The survival advantage conferred by a sufficiently complex cerebral cortex which could facilitate such awareness only became demonstrably clear with what is now viewed as the likely species-ending interbreeding of the Neanderthals with their more cognitively talented and successful Cro-Magnon competitors. Whatever degree of consciousness was adequate to impart that advantage to modern humans, once it took hold, sophisticated and functional self-awareness appeared to be one of the defining hallmarks of a successful hominid species.

While it is clear from an evolutionary perspective that any ability or pattern of behavior which enhanced the survivability of our species would favor those who employed them, at some point, higher levels of cognitive functioning began to impart what scientists like to describe as “secondary” or “coincidental” subsequent advantages and capacities. Creative use of our development of cognitive skills for survival, also presented us, by coincidence, with a creative capacity for art and music and mythology. Awareness of our inner mental imagery and development of a complex grammatical language to express that imagery, as an enhanced survival strategy, also just happened to provide us with a way to construct elaborate creative solutions to our questions about the mysterious workings of the world around us.

According to the empirically minded amongst us, now that we have finally progressed to the point where we can resolve many of the questions about how the universe came about and to comprehend the underlying principles of the physical laws which govern the universe we observe, whatever value creativity may have in other realms is interesting to be sure, but unlikely to yield much in the way of explanation of our fundamental character as cognitive creatures.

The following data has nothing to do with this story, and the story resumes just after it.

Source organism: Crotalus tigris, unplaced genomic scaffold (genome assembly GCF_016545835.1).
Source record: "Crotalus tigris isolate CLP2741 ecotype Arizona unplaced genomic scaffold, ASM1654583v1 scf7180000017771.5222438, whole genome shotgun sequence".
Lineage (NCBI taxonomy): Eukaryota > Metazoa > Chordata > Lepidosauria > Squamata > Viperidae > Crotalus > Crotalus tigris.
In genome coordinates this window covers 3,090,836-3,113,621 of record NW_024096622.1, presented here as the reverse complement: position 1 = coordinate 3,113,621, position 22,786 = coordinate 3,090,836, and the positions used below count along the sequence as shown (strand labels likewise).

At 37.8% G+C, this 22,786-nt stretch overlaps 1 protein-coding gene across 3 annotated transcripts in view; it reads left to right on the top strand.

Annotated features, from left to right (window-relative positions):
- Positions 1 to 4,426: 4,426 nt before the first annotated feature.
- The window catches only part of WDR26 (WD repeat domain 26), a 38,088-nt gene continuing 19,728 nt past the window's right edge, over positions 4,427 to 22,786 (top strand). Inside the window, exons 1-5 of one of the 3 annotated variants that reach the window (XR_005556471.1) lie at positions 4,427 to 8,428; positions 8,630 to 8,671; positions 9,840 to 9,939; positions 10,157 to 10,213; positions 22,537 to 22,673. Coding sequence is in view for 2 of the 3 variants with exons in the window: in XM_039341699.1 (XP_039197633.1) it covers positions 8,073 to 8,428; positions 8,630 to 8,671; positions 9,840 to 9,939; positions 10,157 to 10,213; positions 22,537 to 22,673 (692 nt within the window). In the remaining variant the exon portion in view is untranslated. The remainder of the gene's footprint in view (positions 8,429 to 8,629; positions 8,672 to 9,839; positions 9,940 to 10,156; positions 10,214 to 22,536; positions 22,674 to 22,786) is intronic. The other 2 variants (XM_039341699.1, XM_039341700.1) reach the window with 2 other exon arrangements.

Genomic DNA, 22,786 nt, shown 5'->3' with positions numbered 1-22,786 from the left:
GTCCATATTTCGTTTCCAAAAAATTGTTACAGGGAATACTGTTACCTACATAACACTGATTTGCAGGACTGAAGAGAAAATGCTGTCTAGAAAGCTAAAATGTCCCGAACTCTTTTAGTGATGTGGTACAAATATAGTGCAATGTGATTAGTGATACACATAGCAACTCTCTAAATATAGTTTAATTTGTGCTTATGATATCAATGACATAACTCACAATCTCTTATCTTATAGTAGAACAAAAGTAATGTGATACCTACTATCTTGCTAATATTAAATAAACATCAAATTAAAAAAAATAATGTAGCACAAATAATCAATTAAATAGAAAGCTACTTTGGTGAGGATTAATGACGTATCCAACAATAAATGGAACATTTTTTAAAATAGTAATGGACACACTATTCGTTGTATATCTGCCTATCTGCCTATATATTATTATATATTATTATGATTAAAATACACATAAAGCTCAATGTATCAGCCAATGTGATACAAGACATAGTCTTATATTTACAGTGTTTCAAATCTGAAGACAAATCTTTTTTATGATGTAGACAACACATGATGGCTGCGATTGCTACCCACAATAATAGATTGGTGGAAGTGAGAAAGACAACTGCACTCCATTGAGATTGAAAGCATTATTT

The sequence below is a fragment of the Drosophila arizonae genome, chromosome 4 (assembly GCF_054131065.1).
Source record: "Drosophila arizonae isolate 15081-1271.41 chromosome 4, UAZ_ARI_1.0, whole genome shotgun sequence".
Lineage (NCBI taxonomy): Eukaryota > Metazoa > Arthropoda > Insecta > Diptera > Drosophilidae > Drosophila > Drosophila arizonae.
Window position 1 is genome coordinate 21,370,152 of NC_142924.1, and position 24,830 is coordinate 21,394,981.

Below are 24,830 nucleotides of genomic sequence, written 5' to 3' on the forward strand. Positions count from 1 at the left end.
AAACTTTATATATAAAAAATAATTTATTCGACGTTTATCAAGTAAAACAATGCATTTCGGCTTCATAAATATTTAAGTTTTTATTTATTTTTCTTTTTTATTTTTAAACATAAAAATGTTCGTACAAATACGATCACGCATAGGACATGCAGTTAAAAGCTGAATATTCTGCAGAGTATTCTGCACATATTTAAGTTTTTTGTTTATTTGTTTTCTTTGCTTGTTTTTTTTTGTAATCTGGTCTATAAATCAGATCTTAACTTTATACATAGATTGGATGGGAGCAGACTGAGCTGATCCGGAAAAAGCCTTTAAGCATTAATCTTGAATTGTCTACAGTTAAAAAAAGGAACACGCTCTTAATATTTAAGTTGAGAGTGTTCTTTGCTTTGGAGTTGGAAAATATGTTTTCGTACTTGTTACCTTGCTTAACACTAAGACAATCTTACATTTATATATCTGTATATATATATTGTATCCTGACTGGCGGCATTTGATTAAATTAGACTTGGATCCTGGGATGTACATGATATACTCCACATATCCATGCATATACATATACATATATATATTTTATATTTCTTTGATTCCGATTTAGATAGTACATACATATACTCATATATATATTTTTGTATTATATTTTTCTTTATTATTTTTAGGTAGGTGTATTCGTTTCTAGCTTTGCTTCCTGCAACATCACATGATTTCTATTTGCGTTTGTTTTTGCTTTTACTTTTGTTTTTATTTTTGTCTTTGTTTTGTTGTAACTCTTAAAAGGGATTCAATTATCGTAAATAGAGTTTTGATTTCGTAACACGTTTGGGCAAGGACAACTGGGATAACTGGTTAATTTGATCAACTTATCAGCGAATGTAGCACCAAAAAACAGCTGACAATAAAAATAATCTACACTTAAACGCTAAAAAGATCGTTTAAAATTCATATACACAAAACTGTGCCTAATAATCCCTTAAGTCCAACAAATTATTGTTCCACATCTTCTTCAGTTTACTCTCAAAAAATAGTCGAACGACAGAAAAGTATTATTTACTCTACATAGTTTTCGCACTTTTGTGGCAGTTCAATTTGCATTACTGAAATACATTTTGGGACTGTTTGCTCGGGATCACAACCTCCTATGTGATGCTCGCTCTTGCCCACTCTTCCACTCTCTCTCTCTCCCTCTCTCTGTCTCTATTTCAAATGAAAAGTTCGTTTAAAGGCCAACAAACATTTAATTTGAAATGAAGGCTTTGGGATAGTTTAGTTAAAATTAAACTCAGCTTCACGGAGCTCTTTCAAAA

Those whose emphasis is concentrated more toward the ineffable or spiritual realms often tend to downplay the benefits of the empirical scientific view, except when it pertains to physical facts about our complex human biology, and feel strongly that it cannot adequately explain our subjective experience of consciousness; the “what it’s like” experience of being human. It leaves unanswered all of our most pressing questions related to the transcendent. It seems more likely to me that a comprehensive theory of consciousness will contain elements from both ends of the spectrum of ideas in this matter.

The concept of transcendence, going beyond the ordinary limits of our physical existence, and theories dealing with the incorporeal and elusive aspects of human existence, do not lend themselves well to empirical scrutiny, but the astonishingly complex workings of our evolving cognitive capacities require us to acknowledge that there may be a profoundly important fundamental connection between these concepts with the equally astonishing cognitive functioning which facilitates our subjective “what it’s like” experience of consciousness.